Raumfahrt - SpaceX First Crewed Flight Dragon DM-2-Mission -Update-6


SpaceX Crew Dragon spacecraft caught on camera during NASA astronaut spacewalk


SpaceX’s first astronaut-proven Crew Dragon spacecraft has been caught on camera by one of the two NASA astronauts that piloted it during a routine spacewalk to repair the orbital International Space Station (ISS).

While outside the station to replace aging lithium ion batteries tasked with storing solar energy and powering the ISS during orbital night, NASA astronaut Bob Behnken was also able to take photos. Documenting the complex task that must be done during extravehicular activities (EVAs/spacewalks) is a routine and crucial part of ensuring that things go according to plan and knowing what went wrong when they don’t.

As an excellent side effect of that important work, some of those same photos can be less technical and more whimsical, capturing spectacular views of the orbital outpost. For the current crew, the location of the batteries that needed to be replaced luckily coincided with the location of most US docking and berthing ports, creating an opportunity for the two NASA astronauts to capture photos of the newest addition to the space station.


SpaceX’s historic Crew Dragon spacecraft has now spent more than a month in orbit since its May 30th astronaut launch debut and May 31st space station arrival. Crew Dragon is the seventh US spacecraft ever to launch astronauts into orbit in more than half a century of human spaceflight, making NASA’s photos of the vehicle all the more significant.

While decidedly less significant, as of July 3rd, Crew Dragon capsule C206 is also just 5-6 days away from breaking SpaceX’s record for a longest-duration orbital spaceflight – currently held by Cargo Dragon C111 and C112 after ~39.5 days spent in orbit.

Crew Dragon C206 (right) is installed beside the Japanese HTV-9 resupply spacecraft. (NASA)

Short of a major emergency, the Demo-2 Crew Dragon is all but guaranteed to smash that record. According to current plans, the spacecraft is scheduled to attempt the second, equally critical half of its demonstration mission – safely returning NASA astronauts Bob Behnken and Doug Hurley to Earth – no earlier than (NET) August 2nd. NASA has to balance its competing needs for Crew Dragon to complete its Demo-2 mission sooner than later and the completion of several critical maintenance tasks (several involving spacewalks like the one on July 1st) while the space agency has a full crew compliment aboard the ISS.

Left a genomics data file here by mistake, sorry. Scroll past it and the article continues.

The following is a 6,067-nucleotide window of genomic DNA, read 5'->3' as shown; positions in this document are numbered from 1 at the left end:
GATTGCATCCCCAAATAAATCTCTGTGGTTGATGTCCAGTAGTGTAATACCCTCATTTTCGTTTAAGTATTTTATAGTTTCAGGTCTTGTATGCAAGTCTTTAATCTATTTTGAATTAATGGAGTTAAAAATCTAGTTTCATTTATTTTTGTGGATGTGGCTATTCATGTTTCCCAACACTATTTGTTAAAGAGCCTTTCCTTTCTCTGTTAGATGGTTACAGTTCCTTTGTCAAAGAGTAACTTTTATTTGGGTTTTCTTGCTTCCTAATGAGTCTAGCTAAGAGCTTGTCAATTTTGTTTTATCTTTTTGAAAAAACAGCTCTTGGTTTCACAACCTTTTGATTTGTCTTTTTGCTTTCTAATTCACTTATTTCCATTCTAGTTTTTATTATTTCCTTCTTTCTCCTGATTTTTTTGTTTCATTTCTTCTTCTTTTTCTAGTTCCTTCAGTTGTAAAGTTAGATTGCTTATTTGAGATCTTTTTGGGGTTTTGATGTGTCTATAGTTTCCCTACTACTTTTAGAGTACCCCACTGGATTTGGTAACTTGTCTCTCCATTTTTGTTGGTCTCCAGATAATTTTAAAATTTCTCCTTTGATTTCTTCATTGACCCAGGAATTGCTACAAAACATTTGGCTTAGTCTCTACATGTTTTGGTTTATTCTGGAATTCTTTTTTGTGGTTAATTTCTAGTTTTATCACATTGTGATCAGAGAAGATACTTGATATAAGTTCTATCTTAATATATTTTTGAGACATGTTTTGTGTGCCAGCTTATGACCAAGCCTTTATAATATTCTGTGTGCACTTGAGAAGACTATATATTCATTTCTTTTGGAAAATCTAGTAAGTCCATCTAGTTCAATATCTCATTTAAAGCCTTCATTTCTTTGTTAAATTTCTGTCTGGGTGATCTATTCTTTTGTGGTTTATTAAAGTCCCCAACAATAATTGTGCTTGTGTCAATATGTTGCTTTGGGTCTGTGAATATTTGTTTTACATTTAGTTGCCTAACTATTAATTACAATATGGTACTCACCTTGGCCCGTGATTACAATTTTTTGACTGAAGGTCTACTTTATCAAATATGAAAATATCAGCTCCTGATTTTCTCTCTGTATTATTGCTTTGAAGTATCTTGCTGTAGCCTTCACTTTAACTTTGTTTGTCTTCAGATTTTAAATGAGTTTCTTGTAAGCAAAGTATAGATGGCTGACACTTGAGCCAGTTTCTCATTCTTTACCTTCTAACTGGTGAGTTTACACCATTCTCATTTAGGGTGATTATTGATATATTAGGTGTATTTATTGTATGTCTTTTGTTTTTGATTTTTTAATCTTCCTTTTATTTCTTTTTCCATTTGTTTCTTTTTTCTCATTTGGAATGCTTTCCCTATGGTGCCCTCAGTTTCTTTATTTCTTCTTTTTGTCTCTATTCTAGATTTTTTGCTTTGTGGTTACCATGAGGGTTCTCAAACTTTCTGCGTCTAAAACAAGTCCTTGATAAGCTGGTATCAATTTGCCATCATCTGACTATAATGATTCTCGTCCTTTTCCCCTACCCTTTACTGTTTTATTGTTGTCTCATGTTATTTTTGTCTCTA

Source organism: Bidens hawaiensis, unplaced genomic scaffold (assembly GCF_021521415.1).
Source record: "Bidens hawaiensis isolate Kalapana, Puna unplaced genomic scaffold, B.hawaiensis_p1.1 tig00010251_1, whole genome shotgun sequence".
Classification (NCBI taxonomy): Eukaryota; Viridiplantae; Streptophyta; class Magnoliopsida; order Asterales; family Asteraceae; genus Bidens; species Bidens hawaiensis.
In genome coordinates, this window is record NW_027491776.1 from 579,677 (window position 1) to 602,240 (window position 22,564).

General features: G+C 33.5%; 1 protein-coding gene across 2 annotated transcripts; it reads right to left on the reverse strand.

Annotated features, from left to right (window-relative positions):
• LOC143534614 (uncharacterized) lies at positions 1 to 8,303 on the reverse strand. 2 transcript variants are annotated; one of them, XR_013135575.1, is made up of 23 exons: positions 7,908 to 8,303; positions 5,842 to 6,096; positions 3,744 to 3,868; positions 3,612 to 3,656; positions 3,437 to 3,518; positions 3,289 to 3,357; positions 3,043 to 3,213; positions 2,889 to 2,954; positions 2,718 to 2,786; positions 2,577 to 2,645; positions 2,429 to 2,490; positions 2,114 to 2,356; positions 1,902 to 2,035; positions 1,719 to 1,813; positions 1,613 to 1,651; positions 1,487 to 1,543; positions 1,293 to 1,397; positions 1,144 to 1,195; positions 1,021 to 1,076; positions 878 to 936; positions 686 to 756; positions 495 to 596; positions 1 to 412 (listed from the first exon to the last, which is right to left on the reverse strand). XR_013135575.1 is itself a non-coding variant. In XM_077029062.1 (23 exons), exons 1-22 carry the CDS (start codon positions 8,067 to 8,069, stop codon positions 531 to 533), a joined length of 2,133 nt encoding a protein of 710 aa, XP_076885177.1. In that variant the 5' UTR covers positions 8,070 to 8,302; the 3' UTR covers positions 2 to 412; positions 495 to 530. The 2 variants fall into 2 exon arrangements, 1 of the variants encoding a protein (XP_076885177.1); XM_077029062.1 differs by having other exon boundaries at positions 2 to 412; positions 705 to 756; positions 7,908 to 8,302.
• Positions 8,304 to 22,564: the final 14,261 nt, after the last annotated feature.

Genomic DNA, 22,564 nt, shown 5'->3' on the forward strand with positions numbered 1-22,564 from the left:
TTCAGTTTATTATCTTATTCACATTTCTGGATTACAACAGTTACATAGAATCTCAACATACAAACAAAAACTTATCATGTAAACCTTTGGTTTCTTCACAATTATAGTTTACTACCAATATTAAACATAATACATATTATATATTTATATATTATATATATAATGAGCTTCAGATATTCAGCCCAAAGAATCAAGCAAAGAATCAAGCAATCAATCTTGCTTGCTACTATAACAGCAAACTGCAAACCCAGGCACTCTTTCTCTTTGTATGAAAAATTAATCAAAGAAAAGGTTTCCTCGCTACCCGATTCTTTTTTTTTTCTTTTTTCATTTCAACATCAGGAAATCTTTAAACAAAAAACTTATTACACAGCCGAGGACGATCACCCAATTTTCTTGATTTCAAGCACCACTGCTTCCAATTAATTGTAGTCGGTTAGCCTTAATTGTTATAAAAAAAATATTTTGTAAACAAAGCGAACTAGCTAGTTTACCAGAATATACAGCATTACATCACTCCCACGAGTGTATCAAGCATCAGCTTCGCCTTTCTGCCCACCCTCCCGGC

When Behnken and Hurley depart the ISS in August, NASA will have just one crew member – Chris Cassidy – aboard the station until SpaceX and the space agency are ready for their second Crew Dragon astronaut mission. Known as Post Certification Mission 1 (PCM-1) or Crew-1, a brand new Crew Dragon is scheduled to launch four astronauts – three NASA and one JAXA (Japan’s space agency) – no sooner than six weeks after Demo-2 successfully splashes down. If things don’t go perfectly during Crew Dragon’s first crewed reentry, descent, and landing, that gap will grow significantly.

Either way, it’s likely that Crew Dragon C206 will spend at least 60-70 days in orbit before SpaceX and NASA attempt to return Behnken and Hurley to Earth. For now, the historic Dragon spacecraft will get to enjoy at least a few more weeks at the International Space Station.

Perhaps the most spectacular view of Crew Dragon from NASA’s July 1st EVA. (NASA)



Update: 26.07.2020


NASA to Provide Coverage of Astronauts’ Return from Space Station on SpaceX Commercial Crew Test Flight


The International Space Station's two newest crew members, NASA astronauts Bob Behnken, left, and Doug Hurley, are pictured having just entered the orbiting lab shortly after arriving aboard the SpaceX Crew Dragon spacecraft.
Credits: NASA

NASA will provide live coverage of activities leading up to, during, and following the return of the agency’s SpaceX Demo-2 test flight with the agency’s astronauts Robert Behnken and Douglas Hurley from the International Space Station.


The duo arrived at the orbiting laboratory on May 31, following a successful launch on May 30 on a SpaceX Falcon 9 rocket from NASA’s Kennedy Space Center in Florida.


NASA and SpaceX are targeting 7:34 p.m. EDT Saturday, Aug. 1, for undocking of the Dragon “Endeavour” spacecraft from the space station and 2:42 p.m. Sunday, Aug. 2, for splashdown, which will be the first return of a commercially built and operated American spacecraft carrying astronauts from the space station.


Coverage on NASA TV and the agency’s website will begin at 9:10 a.m., Aug. 1, with a short farewell ceremony on station and resume at 5:15 p.m., with departure preparations through splashdown and recovery at one of seven targeted water landing zones in the Atlantic Ocean or Gulf of Mexico off the coast of Florida.